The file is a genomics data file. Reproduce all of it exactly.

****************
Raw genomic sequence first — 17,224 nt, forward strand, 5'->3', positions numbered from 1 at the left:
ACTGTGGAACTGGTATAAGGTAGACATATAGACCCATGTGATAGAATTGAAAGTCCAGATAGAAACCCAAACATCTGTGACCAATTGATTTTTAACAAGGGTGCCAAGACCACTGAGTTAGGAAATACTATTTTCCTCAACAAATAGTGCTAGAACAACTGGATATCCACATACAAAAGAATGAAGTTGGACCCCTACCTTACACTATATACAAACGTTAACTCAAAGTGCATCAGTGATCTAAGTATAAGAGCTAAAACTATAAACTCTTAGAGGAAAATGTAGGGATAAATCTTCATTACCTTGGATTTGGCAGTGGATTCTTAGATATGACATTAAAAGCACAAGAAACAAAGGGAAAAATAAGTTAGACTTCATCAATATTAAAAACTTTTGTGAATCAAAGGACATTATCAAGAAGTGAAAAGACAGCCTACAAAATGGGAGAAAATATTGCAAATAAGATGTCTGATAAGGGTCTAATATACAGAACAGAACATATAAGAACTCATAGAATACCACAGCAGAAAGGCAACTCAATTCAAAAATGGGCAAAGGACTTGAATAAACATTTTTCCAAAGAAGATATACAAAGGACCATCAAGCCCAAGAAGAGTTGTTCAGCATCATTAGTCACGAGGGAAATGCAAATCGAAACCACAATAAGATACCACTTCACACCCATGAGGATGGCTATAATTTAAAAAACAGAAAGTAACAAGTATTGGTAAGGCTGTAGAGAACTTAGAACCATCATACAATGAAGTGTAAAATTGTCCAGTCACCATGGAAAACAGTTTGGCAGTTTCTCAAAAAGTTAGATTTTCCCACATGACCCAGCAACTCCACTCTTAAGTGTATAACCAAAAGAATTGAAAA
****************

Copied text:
Raw genomic sequence first — 17,224 nt, forward strand, 5'->3', positions numbered from 1 at the left:
ACTGTGGAACTGGTATAAGGTAGACATATAGACCCATGTGATAGAATTGAAAGTCCAGATAGAAACCCAAACATCTGTGACCAATTGATTTTTAACAAGGGTGCCAAGACCACTGAGTTAGGAAATACTATTTTCCTCAACAAATAGTGCTAGAACAACTGGATATCCACATACAAAAGAATGAAGTTGGACCCCTACCTTACACTATATACAAACGTTAACTCAAAGTGCATCAGTGATCTAAGTATAAGAGCTAAAACTATAAACTCTTAGAGGAAAATGTAGGGATAAATCTTCATTACCTTGGATTTGGCAGTGGATTCTTAGATATGACATTAAAAGCACAAGAAACAAAGGGAAAAATAAGTTAGACTTCATCAATATTAAAAACTTTTGTGAATCAAAGGACATTATCAAGAAGTGAAAAGACAGCCTACAAAATGGGAGAAAATATTGCAAATAAGATGTCTGATAAGGGTCTAATATACAGAACAGAACATATAAGAACTCATAGAATACCACAGCAGAAAGGCAACTCAATTCAAAAATGGGCAAAGGACTTGAATAAACATTTTTCCAAAGAAGATATACAAAGGACCATCAAGCCCAAGAAGAGTTGTTCAGCATCATTAGTCACGAGGGAAATGCAAATCGAAACCACAATAAGATACCACTTCACACCCATGAGGATGGCTATAATTTAAAAAACAGAAAGTAACAAGTATTGGTAAGGCTGTAGAGAACTTAGAACCATCATACAATGAAGTGTAAAATTGTCCAGTCACCATGGAAAACAGTTTGGCAGTTTCTCAAAAAGTTAGATTTTCCCACATGACCCAGCAACTCCACTCTTAAGTGTATAACCAAAAGAATTGAAAA